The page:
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This is a wonderful motivating recipe, and I had a lot of fun with it. I did change it around quite a lot, so will not assign stars. A few things I noticed: I used dry skim milk for the filling, and nearly (but not actually, thank goodness) burned it. I didn't have a thermometer, the battery in my last one having died, and was stirring occasionally, which evidently wasn't enough. So watch out when heating the milk. My cottage cheese turned out quite firm. I added about 1/2 cup cream I had on hand, but it still is definitely different from store bought cottage cheese. And, frankly, I'm not so sure of the flavor. I'm thinking of trying making cottage cheese with a quart of whole milk and 2 tablespoons vinegar, to see how it differs. The yield from 1 gallon milk was also only 3 cups. I used half semolina and half bread flour in the pasta. The mixture was extremely dry, and I added another egg, and some flour to make up for it, rather than keep spraying the dough with water. That seemed to be the right decision, especially since I think the eggs I used were a little small. The pasta dough made with semolina is a joy to work with, being completely nonsticky. BTW, my research tells me that 00 flour is very finely milled, but the protein (which makes the gluten) content, is often fairly high. The gluten acts differently than in bread dough, however. This recipe has a lot of information that is useful for a person starting out as a ravioli chef. Thank you very much for sharing it.Reply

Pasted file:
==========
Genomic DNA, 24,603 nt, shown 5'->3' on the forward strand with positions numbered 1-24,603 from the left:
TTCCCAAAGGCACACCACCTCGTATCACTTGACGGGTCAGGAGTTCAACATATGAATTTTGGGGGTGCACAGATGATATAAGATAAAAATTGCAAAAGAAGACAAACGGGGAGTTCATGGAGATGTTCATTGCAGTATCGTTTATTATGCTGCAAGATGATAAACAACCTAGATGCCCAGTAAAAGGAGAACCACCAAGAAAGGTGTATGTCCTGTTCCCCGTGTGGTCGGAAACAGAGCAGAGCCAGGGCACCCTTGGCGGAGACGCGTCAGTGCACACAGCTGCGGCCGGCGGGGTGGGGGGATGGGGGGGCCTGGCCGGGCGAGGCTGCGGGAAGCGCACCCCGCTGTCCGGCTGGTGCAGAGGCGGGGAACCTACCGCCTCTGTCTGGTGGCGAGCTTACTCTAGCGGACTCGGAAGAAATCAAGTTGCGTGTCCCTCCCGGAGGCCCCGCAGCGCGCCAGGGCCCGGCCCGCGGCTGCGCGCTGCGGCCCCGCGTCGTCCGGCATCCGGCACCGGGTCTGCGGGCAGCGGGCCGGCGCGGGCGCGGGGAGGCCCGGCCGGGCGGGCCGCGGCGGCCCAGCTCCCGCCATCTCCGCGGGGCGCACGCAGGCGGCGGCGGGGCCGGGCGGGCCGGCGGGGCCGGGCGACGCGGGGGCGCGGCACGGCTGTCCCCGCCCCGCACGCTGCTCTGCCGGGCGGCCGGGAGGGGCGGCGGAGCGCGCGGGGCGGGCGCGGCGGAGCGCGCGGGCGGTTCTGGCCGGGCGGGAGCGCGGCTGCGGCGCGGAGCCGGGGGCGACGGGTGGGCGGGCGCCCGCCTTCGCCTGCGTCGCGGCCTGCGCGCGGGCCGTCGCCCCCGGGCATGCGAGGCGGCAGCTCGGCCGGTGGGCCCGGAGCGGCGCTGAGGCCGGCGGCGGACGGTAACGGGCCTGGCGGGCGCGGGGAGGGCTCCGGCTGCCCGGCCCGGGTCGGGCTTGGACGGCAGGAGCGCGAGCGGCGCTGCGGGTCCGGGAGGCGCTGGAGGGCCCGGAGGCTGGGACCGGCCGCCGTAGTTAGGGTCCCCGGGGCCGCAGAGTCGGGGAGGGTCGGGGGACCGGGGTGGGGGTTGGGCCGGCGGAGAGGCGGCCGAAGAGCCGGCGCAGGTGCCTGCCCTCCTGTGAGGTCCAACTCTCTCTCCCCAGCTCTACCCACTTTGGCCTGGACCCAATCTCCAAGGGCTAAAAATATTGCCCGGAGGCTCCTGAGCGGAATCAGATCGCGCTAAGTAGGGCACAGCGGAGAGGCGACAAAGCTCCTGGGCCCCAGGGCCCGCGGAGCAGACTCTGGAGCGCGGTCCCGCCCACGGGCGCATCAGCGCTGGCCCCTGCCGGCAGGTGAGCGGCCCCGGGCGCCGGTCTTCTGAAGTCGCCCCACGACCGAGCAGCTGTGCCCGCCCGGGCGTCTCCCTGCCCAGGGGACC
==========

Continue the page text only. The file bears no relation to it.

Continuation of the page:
well if you have A LOT of time on your hands and will power (which I normally have little of LOL) this recipe is great. I added a ton of seasoning to the filling mixture and a bit of butternut squash I hd mashed in the freezer waiting to be used. This recipe was a great learning experiance for me, and was quite tiring once it was all said and done.... but boy let me tell you ravaioli, or any meal for that matter, has never tasted this good! In a kinda silly way it felt so good knowing I did this all myself :)1Reply